Work on Scaffolding-Clad Building in Swansea City Centre Set to Begin After Five-Year Delay
WORK on a scaffolding-clad building in Swansea city centre is finally due to start, more than five years after the scaffolding was erected.
Businesses on Princess Way whose shopfronts have been partially obscured since November 2018 were told about the planned repairs at a meeting attended by representatives of the building’s owners, Quantum Swansea LLP.
The company had previously said legal matters needed resolving – and this has now happened.
A Quantum Swansea LLP spokesman said: “Contractors are engaged and design and pre-commencement activities have started to facilitate the proposed commencement date of January 8, 2024, for the works.”
Tom Clarke, the manager of menswear shop Slater, on Princess Way, said signs of activity had picked up and that what looked like an inspection of the building took place on December 6.
“It is a relief,” Mr Clarke said of the January start date. “We can’t wait.”
The scaffolding and blue netting had originally been put up for safety reasons as external concrete wall tiles were in danger of falling off.
Various inspections have been undertaken, and legal issues are understood to have complicated matters.
In early 2019, it was reported that 3,000 tiles were going to be removed so that experts could assess the frame behind. Following that exercise, it was said the building would be given a complete facelift.
The owners said in 2021 that they were working hard to rectify the problems and returning the building to its “original glory” was their “absolute priority”.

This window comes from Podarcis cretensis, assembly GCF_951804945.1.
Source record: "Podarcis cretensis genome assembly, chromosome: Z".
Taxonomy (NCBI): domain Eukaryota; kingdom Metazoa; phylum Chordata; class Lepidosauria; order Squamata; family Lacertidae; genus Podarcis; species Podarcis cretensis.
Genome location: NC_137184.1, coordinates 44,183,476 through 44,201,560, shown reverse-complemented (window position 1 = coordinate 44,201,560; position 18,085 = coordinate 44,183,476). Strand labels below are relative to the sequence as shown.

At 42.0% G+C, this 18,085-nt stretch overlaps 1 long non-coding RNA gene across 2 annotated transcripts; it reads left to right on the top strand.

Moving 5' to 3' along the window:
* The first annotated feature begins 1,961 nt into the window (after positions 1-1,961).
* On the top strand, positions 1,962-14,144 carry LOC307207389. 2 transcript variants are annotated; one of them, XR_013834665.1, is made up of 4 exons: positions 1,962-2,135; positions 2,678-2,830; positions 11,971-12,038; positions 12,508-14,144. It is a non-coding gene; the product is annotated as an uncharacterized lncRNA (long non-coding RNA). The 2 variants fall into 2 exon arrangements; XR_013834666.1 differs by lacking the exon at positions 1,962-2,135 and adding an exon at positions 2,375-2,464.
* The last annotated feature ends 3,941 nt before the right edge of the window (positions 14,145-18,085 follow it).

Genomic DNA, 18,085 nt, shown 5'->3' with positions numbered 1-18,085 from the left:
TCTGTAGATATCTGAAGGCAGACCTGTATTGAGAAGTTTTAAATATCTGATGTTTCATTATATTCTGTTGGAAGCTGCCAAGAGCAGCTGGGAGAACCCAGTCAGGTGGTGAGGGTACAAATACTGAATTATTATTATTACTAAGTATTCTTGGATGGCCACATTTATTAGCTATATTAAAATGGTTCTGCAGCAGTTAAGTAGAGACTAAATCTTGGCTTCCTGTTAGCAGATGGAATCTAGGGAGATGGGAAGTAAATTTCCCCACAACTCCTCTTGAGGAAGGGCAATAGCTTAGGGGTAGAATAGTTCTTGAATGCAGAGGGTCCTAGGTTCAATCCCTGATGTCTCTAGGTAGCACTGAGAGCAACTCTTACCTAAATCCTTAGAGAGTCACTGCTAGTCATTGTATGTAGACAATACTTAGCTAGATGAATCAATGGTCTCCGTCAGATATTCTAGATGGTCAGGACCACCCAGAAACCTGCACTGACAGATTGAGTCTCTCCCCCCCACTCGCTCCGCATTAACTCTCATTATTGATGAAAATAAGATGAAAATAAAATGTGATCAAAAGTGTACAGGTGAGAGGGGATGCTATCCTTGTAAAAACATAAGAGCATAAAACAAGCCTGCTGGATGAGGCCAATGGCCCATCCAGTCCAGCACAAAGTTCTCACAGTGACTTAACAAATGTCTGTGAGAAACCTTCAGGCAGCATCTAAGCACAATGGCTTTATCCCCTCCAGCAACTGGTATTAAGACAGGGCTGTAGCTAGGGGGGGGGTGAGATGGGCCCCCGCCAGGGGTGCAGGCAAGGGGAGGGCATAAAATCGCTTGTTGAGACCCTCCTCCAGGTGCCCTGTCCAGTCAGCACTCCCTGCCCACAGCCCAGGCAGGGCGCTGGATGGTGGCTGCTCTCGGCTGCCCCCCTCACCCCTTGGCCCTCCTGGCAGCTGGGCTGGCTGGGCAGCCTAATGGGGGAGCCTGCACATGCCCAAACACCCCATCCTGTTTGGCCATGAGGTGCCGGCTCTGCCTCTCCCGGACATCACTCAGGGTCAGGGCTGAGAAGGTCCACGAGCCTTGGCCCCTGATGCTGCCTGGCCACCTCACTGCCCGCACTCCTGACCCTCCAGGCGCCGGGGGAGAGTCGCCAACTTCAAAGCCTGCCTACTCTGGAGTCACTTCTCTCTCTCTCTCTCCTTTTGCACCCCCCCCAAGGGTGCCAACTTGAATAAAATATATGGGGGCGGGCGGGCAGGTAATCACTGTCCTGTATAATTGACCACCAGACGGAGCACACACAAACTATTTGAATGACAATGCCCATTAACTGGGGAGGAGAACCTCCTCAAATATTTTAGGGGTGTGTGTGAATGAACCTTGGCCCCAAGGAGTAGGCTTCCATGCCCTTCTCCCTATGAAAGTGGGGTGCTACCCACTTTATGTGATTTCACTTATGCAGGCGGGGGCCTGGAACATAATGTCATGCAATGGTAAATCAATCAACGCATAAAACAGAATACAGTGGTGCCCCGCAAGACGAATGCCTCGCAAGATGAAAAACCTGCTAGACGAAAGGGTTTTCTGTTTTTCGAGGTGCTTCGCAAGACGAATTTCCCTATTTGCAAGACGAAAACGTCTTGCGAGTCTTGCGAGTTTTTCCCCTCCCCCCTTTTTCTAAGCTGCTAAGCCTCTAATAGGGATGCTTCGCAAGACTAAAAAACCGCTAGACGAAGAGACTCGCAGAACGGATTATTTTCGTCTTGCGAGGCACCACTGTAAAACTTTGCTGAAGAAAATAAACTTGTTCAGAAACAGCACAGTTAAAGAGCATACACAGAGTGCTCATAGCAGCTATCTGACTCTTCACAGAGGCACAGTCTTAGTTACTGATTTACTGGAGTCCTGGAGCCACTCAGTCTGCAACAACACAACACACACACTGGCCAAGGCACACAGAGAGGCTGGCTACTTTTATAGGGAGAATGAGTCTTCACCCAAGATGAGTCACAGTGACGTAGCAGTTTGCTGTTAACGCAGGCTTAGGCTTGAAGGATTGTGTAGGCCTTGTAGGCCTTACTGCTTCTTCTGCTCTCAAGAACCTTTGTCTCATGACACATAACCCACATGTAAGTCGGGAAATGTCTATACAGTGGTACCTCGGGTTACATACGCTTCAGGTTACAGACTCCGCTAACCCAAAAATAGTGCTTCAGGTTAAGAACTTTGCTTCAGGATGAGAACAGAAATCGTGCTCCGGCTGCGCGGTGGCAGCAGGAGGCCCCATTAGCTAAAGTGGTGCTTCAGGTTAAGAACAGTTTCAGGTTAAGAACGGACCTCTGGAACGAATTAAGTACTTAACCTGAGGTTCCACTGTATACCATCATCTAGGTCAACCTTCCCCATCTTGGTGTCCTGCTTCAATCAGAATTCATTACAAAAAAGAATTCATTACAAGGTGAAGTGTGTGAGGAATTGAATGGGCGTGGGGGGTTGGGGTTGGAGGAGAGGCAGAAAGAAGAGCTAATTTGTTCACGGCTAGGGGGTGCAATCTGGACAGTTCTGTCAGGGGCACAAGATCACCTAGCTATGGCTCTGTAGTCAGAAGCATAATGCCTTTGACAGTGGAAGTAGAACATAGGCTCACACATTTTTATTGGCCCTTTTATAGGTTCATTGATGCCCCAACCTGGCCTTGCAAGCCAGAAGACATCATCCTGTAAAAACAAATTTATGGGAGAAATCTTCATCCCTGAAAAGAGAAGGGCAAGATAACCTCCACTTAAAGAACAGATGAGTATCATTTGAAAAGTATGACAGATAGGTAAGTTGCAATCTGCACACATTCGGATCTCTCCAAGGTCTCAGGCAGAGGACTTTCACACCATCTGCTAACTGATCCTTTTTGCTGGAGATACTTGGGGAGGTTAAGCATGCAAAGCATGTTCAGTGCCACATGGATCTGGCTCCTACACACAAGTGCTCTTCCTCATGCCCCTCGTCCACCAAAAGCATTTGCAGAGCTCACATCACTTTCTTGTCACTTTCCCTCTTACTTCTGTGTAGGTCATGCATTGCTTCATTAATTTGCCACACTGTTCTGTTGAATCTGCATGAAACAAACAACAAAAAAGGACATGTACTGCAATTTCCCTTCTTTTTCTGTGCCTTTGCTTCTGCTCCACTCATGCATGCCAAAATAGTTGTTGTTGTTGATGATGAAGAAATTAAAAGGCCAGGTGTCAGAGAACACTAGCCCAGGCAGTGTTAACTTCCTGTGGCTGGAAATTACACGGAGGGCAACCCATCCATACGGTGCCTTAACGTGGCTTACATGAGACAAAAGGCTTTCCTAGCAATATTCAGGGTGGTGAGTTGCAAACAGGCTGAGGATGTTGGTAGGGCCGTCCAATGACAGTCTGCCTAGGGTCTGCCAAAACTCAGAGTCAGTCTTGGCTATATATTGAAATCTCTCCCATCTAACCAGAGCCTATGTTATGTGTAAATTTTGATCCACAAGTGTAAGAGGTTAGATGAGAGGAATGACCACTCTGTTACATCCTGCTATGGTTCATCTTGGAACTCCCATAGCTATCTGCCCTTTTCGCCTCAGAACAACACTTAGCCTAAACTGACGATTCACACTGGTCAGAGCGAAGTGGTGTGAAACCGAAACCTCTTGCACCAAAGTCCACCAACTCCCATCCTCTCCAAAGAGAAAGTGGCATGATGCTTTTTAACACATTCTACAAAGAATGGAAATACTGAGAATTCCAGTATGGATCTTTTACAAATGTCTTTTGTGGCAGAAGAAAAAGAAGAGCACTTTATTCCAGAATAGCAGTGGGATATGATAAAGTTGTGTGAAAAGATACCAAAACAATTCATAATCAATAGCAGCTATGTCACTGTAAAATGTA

Then, in November last year, Quantum Swansea LLP said it was in discussions with the original developer, that a lot of work had been done to understand the nature and extent of the issues, and the intention was to start the next stage of work shortly – subject to legal documents being signed off. Whatever has been holding up progress now seems to have been overcome.
Mr Clarke, of Slater, which used to be around the corner facing Castle Square, said he hoped business would pick up once the work was completed.
“The reason we moved was more window space, but we got less with the scaffolding,” he said.
He also said water ingress on the ground floor remained a problem after rain, and the scaffolding had to be taken down in order for this to be addressed.
Sara Morgan – a member of The Gym, Princess Way – said it would be nice to see out of the building once again.
She said: “We’re upstairs and it’s always in the back of your mind, how safe is the building?”
She added that she really sympathised with the ground-floor cafes and shops over the last five years.
An employee of one of the ground-floor units, who asked not to be named, said the building’s owners seemed to be quite motivated at the recent meeting.
“I think it will definitely make a difference,” she said at the prospect of no more scaffolding. “A lot of customers ask about it – they’ve been waiting just as long as us.”
People who spoke to the Local Democracy Reporting Service indicated that somewhere around 22 to 24 weeks had been set aside for the work and it involved checking the wall tiles and replacing them where necessary, but Quantum Swansea LLP has not commented on this.
Meanwhile, Swansea Council is converting the former BHS and Miss Selfridge stores opposite into a new hub – Y Storfa – featuring a relocated central library, archives and other services.
The authority is also behind preliminary work at the adjacent Castle Square ahead of a major revamp of the space.
The plan is to make the square more appealing, with two new small-scale retail or food units, more greenery than currently, a new water feature, and new seating.
The council said it was happy work on the Princess Way building was due to start shortly.
A spokesman said: “We continue to work with the owner of this privately-owned building to facilitate the removal of the scaffolding.”
Spotted something? Got a story? Email News@News.Wales